Carinodens

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Carinodens
Temporal range: Late Cretaceous
Carinodens fraasi.jpg
Carinodens fraasi tooth
Scientific classification e
Kingdom: Animalia
Phylum: Chordata
Class: Reptilia
Order: Squamata
Superfamily: Mosasauroidea
Family: Mosasauridae
Tribe: Globidensini
Genus: Carinodens
Thurmond, 1969
Species

C. fraasi (Dollo, 1913) (type)
C. belgicus (Woodward 1891)

Carinodens belgicus jaw

Carinodens (meaning 'keel teeth') is a genus of mosasaur. It was named in 1969 as a replacement for Compressidens, which was already in use for a mollusk.[Ref 1] Measuring approximately 3.5 metres (11.5 ft) in length, it is one of the smallest known mosasaurs. It is widely considered a sister taxon to Globidens. It also had round, blunt teeth for crushing primitive clams and oysters. Most cranial elements have been found in The Netherlands. The only postcranial material was recovered from latest Maastrichtian deposits of Jordan. The new material, assigned to a new species of Carinodens by Kaddumi (2009), is represented by an almost complete skull with at least 24 teeth still occupying their natural locations, complete neck vertebral series as well as several back vertebrae, and front paddles. In addition to the dentary, maxillary, and premaxillary teeth, several small pterygoid teeth are also preserved in this new material. Based on the remarkable dental heterodonty exhibited in the new species from Jordan, several new prey items may be postulated for Carinodens.[Ref 2] Skeletal morphologies suggest that at least some Carinodens species were lightweight fast swimming slender mosasaurs with a streamlined body equipped with strong vision and advanced maneuvering capabilities, attributes that would act as natural defenses against the much larger and fierce predators that shared with it the same paleoenvironment.[citation needed]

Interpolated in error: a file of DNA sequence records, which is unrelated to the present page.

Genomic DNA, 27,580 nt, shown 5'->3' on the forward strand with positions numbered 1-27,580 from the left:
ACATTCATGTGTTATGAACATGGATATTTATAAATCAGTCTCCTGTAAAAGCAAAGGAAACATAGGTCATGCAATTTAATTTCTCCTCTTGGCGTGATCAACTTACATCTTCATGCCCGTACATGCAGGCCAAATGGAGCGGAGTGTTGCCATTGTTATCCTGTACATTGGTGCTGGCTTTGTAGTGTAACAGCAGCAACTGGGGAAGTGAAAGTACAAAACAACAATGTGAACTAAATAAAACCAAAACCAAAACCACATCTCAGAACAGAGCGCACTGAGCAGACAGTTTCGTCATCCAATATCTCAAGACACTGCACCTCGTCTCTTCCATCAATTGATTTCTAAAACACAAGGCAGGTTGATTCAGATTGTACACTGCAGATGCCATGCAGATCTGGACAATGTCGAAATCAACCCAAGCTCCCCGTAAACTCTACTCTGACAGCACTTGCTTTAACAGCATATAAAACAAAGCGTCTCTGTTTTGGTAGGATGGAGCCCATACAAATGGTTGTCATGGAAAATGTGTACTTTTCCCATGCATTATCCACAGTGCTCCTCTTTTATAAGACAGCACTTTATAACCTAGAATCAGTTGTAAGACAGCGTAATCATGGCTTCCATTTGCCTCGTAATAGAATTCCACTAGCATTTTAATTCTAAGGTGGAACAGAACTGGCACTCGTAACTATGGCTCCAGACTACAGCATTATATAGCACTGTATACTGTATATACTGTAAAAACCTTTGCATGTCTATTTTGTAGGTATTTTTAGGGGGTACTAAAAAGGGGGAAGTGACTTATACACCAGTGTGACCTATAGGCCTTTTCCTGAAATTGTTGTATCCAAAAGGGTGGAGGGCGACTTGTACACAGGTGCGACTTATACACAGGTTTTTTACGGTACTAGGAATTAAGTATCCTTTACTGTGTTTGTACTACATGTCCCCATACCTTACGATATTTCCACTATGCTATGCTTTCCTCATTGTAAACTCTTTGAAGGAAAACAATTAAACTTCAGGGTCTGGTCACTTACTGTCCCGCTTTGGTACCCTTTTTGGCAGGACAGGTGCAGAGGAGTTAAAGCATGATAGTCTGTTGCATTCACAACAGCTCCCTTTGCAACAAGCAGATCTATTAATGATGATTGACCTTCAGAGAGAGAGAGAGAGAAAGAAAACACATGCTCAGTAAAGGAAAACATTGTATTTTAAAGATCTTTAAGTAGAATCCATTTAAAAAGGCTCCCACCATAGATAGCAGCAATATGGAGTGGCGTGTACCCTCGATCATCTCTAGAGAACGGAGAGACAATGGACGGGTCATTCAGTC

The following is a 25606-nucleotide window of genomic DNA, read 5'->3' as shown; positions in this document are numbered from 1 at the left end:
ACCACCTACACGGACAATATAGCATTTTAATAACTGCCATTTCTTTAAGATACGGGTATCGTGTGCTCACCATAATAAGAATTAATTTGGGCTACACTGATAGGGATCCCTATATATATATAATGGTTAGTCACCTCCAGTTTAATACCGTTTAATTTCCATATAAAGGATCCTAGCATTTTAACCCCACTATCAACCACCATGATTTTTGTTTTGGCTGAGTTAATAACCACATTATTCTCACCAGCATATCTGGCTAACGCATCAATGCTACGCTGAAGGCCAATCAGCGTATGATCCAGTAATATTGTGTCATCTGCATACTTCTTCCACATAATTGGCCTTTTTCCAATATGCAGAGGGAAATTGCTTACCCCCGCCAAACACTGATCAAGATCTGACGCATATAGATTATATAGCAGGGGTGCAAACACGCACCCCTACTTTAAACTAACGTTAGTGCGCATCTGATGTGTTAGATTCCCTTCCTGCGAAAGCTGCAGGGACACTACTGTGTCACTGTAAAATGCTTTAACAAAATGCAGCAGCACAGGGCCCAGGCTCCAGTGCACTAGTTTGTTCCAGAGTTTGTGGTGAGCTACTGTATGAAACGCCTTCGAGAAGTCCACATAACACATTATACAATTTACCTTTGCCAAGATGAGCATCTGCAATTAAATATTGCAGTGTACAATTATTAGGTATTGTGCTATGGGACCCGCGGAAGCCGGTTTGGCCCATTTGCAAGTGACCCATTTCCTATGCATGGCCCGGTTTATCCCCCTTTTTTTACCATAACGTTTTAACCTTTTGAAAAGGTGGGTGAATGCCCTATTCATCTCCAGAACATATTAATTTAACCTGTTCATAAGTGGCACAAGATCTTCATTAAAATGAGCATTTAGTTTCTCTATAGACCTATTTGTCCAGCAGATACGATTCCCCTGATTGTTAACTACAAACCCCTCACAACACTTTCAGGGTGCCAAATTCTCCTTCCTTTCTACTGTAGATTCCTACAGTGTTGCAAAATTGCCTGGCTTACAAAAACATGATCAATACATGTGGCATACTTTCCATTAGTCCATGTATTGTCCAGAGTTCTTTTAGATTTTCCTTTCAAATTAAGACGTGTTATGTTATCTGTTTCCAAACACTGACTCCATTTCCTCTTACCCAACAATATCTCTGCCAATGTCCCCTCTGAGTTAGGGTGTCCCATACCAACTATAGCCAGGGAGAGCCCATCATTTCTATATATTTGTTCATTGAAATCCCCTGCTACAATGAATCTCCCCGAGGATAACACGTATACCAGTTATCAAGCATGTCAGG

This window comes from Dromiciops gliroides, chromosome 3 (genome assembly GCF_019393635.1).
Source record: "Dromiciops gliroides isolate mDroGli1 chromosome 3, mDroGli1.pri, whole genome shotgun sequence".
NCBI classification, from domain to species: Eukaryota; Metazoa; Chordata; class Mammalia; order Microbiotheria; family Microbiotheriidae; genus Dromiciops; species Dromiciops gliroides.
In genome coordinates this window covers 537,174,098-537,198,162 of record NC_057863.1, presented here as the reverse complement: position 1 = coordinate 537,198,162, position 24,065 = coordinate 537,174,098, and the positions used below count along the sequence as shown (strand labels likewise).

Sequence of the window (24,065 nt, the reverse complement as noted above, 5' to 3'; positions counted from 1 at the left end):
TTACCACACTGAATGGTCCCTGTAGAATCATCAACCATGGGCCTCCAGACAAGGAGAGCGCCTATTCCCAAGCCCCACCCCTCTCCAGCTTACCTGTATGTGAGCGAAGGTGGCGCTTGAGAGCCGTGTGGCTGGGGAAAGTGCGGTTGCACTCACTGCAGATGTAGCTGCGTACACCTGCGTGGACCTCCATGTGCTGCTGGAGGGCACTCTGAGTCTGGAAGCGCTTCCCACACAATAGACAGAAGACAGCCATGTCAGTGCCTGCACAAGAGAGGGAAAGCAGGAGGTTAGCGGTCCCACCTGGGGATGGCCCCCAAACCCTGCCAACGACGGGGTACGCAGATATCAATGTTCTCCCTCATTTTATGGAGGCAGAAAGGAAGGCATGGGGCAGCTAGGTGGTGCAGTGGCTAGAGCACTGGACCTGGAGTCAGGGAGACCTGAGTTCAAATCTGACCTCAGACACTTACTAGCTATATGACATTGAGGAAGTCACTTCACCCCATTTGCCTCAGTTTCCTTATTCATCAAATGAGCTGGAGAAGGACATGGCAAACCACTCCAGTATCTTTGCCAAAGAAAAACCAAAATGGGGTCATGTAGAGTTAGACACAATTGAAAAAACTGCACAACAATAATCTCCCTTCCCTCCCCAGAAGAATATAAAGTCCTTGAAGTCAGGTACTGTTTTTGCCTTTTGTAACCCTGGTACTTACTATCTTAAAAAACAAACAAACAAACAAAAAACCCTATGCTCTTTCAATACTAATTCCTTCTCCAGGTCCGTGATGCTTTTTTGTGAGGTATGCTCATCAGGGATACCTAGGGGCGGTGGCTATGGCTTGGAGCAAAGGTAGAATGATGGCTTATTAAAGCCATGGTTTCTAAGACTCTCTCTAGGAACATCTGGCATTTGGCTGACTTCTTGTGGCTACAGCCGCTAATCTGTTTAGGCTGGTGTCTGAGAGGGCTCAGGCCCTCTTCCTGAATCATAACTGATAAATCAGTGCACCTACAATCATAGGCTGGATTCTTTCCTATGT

References[edit]

  1. ^ Thurmond, J. T. 1969. New name for the mosasaur Compressidens Dollo, 1924. Journal of Paleontology 43:65–95.
  2. ^ Kaddumi, H. F. 2009. Fossils of the Harrana Fauna and the Adjacent Areas. Publications of the Eternal River Museum of Natural History, Amman. 324 pp.